These instances of blessing serve to show us what He is, how gracious, compassionate, and ready and able to meet the need of all who seek Him, and we have sought Him; weary and burdened we came to Him, and we have tasted that He is gracious. It is not head knowledge with us, not mere theory, I trust. We have taken into our own experience this blessed fact — He is gracious. We cannot do without Him, nor ever shall as long as we are in this world. It is good for us to have learned this great truth and having learned it to cleave to the Lord with purpose of heart, for it prepares us for what follows.

We cannot do without Him, that is a gospel fact; but He cannot do without us, that is an assembly fact. He is indispensable to us, but we are indispensable to Him. He is gracious to us, we are precious to Him. Thrones and kingdoms He must have, for He must reign until He has put down every enemy, they are a necessity for the glory of His name and the eternal supremacy of God, but His assembly meets the need of His heart, in it He shall be satisfied. He cannot do without us. Let this side of the truth fill us with wonder, for only as we wonder shall we grow in the knowledge of its meaning, and worship.

We shall not cease to appreciate and show grace as we take in the truth. For the nearer we get to the heart of the Lord, the more gracious we shall become, for we shall be more like Him and He does not cease to be gracious to us when His glory as Builder and Head of His assembly is revealed to us. The truth of Christ and His assembly is truth for the heart, rather than for the head, it can only be truly learnt by the heart, it is only seen by the eyes of the heart. It is not the wish of the devil that we should understand it, he will be well pleased if we are indifferent about it, and it is a sad thing to have to say, but it is nevertheless true, that there are many who owe their eternal blessing to the Lord Jesus who are utterly indifferent to this that means so much to Him. Where this is the case, the devil has gained a temporary triumph; it is only temporary, for that day is surely coming of which the Scripture speaks, when the assembly shall be presented to Christ, all glorious, not having spot or wrinkle or any such thing, but holy and without blame (Eph. 5). It shall appear "as a bride adorned for her husband" (Rev. 21). There will be no indifference then, no sleeping or divided affections. For the wife of the Lamb, which the assembly is yet to be, shall then receive into its heart His love without measure and respond to it without reserve.

But it is the Lord's desire that we should know His love as a present reality and respond to it now. This desire finds expression in Paul's inspired words, "I am jealous over you with a godly jealousy: for I have espoused you to one husband, that I may present you as a chaste virgin to Christ" (2 Cor. 2:2). These remarkable words are for us. Think, O Christian, if you are inclined to be careless as to this, what it means to Christ. Only FIRST LOVE can satisfy Him, but what joy it must give to Him if your determination is to keep yourself for Him and not be turned from Him by any selfish thoughts or worldly ambitions. Against this the devil is continually plotting. But are you going to please Christ or the devil? Because of the danger the apostle poured out his fears to the Corinthians, "But I fear," says he, "lest by any means, as the serpent beguiled Eve, through his subtlety, so your minds should be corrupted from the simplicity that is in Christ." Let us fear also, it will cast us more wholly on the grace of the Lord and by His grace only can we be kept.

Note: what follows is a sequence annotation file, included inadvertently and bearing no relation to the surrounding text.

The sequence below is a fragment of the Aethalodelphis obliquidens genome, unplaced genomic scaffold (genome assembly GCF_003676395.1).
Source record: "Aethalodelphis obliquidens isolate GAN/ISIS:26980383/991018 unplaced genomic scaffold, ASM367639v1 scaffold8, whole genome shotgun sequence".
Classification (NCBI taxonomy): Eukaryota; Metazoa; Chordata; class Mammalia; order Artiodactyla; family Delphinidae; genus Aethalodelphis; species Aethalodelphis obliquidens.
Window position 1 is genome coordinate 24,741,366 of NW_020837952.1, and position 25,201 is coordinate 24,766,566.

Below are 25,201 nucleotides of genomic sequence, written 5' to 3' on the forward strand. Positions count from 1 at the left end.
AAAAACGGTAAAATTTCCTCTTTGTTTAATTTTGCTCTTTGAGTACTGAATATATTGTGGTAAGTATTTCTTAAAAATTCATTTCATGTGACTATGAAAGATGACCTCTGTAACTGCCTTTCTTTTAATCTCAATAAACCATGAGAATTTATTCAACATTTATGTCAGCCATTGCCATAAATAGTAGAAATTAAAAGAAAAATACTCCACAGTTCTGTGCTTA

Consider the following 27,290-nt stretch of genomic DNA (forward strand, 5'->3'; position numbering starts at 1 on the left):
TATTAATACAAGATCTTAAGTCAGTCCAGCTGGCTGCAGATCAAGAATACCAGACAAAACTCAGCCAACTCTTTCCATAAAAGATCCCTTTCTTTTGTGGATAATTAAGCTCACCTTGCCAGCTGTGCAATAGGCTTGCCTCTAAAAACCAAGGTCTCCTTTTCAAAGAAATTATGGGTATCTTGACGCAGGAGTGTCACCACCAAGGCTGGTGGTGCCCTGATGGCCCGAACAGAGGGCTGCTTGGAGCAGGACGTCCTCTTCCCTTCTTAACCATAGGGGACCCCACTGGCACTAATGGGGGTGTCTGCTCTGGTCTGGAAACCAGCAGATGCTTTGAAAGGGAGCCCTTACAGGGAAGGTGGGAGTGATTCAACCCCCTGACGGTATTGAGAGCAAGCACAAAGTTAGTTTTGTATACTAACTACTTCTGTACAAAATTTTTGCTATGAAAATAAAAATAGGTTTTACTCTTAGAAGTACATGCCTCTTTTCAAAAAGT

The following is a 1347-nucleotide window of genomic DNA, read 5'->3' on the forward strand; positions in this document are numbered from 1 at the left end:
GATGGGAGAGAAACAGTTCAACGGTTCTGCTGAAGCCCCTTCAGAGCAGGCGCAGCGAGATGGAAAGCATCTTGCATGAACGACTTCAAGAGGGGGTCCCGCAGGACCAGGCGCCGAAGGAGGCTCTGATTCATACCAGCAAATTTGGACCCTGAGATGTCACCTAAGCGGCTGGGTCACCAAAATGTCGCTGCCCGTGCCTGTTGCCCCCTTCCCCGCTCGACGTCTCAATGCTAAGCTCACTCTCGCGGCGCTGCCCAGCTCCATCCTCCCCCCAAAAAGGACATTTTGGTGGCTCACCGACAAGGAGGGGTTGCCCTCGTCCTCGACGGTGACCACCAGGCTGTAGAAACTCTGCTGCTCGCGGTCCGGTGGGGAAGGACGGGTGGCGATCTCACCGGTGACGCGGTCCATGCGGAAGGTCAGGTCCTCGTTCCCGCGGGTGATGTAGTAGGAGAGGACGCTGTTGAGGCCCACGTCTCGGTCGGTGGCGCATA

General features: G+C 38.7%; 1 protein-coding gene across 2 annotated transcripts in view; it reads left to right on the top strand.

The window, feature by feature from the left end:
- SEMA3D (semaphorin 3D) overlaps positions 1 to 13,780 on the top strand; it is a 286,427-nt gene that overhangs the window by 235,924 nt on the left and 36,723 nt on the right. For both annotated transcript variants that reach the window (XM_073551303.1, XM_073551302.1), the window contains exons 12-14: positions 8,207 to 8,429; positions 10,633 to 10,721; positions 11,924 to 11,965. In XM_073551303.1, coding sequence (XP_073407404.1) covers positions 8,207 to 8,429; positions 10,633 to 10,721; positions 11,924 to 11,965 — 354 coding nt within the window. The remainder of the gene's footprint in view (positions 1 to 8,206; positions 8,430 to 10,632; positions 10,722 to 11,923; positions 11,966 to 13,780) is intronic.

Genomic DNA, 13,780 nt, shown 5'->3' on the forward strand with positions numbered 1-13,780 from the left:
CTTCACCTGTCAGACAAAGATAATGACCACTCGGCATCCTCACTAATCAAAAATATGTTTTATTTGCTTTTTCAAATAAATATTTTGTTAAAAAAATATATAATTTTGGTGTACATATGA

The truth of the assembly depends entirely upon who Christ is. Hence the Lord asks His disciples, "Whom do men say that I, the Son of Man, am?" The people did not know. They looked upon Him as one of the old prophets returned to the earth, their minds could not rise above what had been, though they might looking be looking for some advance in it. But they were wrong, as the Father's revelation to Peter proved. "But whom say ye that I am?" comes the challenge from the Lord. "Thou art the Christ, the Son of the living God," was their answer and the right one. He is the anointed Man, for "the Christ" means this; He is the Man in resurrection, for this was anticipated in "the Son of the living God," as Romans 1 clearly shows. As "the Christ" He is the beginning of a new creation, the Leader and Head of a new race of men. This great truth can only be learnt as the Father teaches it, faith only takes it in. As "the Christ" He stands in contrast to Adam, against whom the gates of hell prevailed, for he by his disobedience involved his whole race in condemnation and death, but "the Christ" having accomplished one great obedience has been raised up, the Conqueror of death, and He is the Head of a new race, all who belong to it are in Him, He builds them together into one assembly and it is one and shall be one for ever, the gates of hell shall not prevail against it. What joy and triumph and courage the knowledge of this gives us. Christ's assembly is invincible. It will survive every attack of the enemy. It alone is stable and we who believe are part of it.

"Blessed art thou Simon Barjona," said the Lord, "for flesh and blood has not revealed this to thee, but My Father, which is in heaven," and we all have come to this same blessedness if ye know our Lord, as "the Christ, the Son of the living God," for it is the Father's work thus to reveal Him to us. How wonderful it is! We have not only tasted that the Lord is gracious, equal to all our deep need, but the Father in His grace has opened our hearts to a new position, a new calling, a new place of favour, in revealing to us who His Son is. The revelation is from heaven, and God has made it not as the Almighty or as Jehovah, but as Father, the Father of our Lord Jesus Christ. Upon what He is as "the Christ, the Son of the living God," the church is built. And Peter is the name that He gives to all who come to Him, for they are built up on Him, living stones in living and everlasting union with Himself, the living Stone.